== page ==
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Healthy at 100!

There are many stories of long-lived centenarians around the world but a small village on the Amalfi coast of Italy seems to hold the record on the number of individuals over 100 years old in relation to the number of residents in the village.  The town of Acciaroli only has 2,000 people in it but a little over 300 of them are over the age of 100--and healthy!

Perhaps even more intriguing is the fact that few of this town's residents suffer from heart disease, Alzheimer's or arthritis, even though many of its aged population are significantly overweight and some even smoke.  Drinking wine also appears to be a popular part of their lifestyles and may be one of the unproven reasons for their longevity.

Researchers from the University of California at San Diego and the Sapienza University of Rome have been studying the residents of this tiny village for several years now and while their research isn't complete, some of their findings may explain this extraordinary longevity and how Americans might learn from the lifestyles of these centenarians.

   

    Healthy foods:  It appears that the residents eat a modified version of the Mediterranean        Diet.  They eat a lot of anchovies which are loaded with heart-healthy omega-3 fatty acids.        They also eat a lot rosemary, which contains a compound that boosts blood flow to the brain      and may improve memory and cognitive function.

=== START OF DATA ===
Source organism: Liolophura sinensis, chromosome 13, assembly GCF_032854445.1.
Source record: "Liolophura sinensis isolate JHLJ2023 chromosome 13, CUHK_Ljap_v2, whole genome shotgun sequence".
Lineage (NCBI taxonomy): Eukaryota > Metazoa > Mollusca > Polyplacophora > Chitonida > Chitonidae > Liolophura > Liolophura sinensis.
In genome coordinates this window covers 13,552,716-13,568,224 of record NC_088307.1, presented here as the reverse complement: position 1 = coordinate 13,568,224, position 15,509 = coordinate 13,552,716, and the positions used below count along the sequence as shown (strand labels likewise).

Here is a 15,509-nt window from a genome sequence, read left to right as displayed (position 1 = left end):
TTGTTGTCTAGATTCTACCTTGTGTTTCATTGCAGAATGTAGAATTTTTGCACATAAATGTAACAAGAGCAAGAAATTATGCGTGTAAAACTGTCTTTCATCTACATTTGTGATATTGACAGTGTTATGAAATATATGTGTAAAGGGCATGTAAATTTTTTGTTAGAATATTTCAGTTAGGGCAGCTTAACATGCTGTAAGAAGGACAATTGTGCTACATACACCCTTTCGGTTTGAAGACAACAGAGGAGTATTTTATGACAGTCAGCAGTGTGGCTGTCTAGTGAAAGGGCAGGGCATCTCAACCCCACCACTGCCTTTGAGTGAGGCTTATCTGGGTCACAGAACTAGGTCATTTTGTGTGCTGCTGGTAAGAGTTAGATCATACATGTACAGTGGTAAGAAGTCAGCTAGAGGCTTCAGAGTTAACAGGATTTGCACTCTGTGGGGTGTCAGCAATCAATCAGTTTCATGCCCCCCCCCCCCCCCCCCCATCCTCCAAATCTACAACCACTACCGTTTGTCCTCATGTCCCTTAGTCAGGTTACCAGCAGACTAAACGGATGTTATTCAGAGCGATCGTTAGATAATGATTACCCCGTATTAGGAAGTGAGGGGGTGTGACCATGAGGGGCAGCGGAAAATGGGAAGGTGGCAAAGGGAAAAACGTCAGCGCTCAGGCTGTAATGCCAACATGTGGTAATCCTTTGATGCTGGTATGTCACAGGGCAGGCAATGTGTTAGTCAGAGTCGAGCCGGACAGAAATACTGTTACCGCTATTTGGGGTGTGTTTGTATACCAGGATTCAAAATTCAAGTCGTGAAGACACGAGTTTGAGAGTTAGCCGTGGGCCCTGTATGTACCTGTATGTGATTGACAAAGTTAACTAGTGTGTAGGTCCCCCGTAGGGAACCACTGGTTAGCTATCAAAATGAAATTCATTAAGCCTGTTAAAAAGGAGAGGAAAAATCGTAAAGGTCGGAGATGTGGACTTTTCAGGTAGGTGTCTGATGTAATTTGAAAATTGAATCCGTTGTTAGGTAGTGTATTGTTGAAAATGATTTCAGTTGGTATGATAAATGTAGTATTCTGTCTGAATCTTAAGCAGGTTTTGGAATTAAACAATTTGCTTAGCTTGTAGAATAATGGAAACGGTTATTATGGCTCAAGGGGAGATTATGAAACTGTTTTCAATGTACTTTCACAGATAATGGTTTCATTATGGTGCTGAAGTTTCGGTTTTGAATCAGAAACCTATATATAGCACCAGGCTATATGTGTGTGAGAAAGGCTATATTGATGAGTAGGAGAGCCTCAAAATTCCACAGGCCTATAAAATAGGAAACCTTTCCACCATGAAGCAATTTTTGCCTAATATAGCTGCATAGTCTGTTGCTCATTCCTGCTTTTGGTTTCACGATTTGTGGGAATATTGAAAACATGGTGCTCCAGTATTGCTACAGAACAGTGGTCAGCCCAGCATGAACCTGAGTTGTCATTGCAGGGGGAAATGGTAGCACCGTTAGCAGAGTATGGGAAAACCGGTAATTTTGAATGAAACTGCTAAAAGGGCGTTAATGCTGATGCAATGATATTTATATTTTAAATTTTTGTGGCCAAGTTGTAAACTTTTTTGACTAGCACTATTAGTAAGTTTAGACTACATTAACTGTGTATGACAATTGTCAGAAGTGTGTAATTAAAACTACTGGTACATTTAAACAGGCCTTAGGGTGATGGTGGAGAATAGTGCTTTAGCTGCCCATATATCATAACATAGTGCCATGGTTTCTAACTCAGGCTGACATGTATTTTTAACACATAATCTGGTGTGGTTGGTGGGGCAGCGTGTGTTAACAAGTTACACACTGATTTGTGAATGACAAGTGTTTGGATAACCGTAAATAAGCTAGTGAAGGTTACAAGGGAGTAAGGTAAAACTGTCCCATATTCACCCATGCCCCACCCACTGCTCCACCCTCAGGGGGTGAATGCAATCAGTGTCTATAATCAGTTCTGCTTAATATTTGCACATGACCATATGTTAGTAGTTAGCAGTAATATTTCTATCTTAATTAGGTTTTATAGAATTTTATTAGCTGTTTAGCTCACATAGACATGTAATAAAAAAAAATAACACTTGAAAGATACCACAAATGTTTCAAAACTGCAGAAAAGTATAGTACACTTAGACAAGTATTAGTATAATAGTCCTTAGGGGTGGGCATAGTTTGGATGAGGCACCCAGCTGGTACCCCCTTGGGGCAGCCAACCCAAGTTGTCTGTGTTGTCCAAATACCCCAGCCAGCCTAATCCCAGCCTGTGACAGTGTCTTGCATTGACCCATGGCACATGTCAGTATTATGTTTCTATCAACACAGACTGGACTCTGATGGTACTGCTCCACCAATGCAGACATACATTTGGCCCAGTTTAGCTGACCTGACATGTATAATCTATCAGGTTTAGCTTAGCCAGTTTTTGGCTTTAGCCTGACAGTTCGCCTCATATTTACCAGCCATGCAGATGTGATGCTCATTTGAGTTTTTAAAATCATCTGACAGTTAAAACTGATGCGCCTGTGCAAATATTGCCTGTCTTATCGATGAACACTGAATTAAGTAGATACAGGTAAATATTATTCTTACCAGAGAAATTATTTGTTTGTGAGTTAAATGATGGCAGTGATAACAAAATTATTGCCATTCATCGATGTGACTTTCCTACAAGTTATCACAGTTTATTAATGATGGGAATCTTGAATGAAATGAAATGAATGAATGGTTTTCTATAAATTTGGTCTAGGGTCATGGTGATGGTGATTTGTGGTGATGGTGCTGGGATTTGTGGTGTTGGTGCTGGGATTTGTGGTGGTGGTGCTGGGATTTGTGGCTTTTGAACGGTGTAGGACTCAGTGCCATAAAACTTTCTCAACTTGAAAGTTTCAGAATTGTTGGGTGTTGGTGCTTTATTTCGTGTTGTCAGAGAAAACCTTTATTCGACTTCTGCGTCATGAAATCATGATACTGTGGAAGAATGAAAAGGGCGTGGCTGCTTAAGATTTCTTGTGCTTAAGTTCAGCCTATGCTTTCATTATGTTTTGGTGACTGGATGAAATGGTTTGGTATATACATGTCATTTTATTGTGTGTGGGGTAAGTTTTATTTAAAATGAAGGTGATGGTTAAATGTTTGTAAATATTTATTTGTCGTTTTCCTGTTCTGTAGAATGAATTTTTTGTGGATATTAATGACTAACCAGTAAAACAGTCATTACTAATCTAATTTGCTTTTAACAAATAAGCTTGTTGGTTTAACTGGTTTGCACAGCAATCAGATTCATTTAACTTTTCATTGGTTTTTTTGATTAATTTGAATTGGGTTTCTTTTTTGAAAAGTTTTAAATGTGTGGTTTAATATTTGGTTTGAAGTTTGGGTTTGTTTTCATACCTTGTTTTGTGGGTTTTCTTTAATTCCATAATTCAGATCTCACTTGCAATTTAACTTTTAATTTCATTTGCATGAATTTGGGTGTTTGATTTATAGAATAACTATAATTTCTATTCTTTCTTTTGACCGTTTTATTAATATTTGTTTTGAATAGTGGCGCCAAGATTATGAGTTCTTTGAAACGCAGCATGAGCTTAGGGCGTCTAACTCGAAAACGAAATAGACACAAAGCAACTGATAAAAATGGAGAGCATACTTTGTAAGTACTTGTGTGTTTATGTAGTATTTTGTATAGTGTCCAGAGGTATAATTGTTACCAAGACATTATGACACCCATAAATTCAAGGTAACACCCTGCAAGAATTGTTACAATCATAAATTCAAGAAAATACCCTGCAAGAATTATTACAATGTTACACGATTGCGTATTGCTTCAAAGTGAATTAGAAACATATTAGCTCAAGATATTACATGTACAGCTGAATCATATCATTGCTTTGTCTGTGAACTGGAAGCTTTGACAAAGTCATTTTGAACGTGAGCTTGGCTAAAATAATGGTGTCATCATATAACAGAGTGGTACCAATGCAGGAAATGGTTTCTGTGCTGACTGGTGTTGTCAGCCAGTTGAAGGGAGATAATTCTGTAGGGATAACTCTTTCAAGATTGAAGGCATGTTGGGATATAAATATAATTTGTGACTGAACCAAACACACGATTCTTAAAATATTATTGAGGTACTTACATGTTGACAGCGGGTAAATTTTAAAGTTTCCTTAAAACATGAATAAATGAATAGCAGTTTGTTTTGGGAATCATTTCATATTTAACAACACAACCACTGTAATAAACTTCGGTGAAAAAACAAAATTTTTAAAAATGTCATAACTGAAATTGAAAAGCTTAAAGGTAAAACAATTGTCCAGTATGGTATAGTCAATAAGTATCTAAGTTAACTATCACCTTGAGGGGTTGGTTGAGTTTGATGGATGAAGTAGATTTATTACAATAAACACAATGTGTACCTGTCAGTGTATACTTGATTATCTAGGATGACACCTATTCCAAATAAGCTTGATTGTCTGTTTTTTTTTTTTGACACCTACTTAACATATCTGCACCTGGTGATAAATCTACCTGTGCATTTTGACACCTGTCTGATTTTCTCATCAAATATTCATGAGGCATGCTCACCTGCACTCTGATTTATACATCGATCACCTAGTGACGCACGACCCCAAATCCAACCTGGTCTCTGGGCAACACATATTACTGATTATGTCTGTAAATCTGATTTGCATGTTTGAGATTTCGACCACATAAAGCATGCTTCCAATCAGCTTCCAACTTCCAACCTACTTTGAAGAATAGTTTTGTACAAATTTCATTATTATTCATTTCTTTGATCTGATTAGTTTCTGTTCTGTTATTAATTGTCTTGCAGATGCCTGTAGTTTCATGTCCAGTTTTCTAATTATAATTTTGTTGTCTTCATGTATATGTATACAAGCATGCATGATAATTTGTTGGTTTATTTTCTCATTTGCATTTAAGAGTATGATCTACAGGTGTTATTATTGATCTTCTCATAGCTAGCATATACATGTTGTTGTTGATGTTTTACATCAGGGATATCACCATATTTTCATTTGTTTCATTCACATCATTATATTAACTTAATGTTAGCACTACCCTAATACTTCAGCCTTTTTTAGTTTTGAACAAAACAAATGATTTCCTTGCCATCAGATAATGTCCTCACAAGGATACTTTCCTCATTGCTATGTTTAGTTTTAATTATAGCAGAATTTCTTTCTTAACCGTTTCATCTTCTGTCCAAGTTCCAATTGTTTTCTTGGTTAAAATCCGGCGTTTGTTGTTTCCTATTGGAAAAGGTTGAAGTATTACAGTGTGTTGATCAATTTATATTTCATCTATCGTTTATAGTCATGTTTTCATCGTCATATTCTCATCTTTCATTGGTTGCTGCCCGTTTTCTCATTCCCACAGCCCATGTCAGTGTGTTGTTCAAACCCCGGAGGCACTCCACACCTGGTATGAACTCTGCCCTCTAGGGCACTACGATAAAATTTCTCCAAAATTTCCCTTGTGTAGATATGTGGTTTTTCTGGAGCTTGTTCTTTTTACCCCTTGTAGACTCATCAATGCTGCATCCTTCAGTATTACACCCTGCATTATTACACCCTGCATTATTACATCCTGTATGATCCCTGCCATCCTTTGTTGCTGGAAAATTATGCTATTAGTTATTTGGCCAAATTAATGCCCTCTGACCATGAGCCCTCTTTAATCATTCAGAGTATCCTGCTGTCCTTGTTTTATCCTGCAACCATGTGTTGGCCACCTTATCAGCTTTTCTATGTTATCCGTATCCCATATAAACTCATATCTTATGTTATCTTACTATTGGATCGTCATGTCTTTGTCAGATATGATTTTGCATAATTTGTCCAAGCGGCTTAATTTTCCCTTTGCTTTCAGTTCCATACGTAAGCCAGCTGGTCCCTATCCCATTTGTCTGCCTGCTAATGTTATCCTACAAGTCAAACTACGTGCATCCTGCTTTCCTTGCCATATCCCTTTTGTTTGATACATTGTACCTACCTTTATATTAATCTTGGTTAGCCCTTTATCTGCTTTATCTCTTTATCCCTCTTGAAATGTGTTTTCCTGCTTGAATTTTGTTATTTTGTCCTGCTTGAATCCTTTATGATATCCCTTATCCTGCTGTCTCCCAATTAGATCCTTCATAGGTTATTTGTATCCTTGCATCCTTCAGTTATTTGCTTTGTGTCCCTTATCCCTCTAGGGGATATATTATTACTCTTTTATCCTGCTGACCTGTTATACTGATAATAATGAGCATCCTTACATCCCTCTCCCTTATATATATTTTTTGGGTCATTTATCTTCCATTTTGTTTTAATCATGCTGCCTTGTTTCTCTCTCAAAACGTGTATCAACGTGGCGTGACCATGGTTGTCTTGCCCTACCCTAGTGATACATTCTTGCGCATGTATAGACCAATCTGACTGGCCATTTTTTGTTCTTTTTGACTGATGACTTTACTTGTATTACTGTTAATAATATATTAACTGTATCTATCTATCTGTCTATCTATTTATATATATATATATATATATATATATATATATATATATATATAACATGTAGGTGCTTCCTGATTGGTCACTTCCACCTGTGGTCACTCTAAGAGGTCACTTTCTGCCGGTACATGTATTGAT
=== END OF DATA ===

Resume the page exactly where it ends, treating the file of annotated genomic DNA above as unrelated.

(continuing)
Exercise:  The villagers get plenty of exercise in their everyday lives.  They typically do not      jog or engage in aerobic classes but they do move--they walk everywhere, along the beach,      hike in the nearby hills and for many of the older residents, move around in their gardens.

 

    Stress Management:  Outside of the larger cities, Italians in general seem to have a lower      level of stress and are known for spending a lot of time outdoors.  There is a significant            amount of research that shows spending time outdoors connecting with nature results in a        deeper sense of contentment and lower stress levels among many individuals.  A laid-back        lifestyle has been shown to contribute to lower blood pressure and lower levels of stress            hormones, essential components of overall health.

 

The researchers summarized their findings to date as a combination of good genetics, plant genetics of the locally grown food, the diet they eat, the fact that virtually all the villagers live an active lifestyle, and never being in a hurry or feeling pressured to meet deadlines.  Living to 100 years old or older is a noteworthy goal but living to that age and being healthy is a goal to strive for.  Perhaps there are some very important insights we can learn from these centenarians. 

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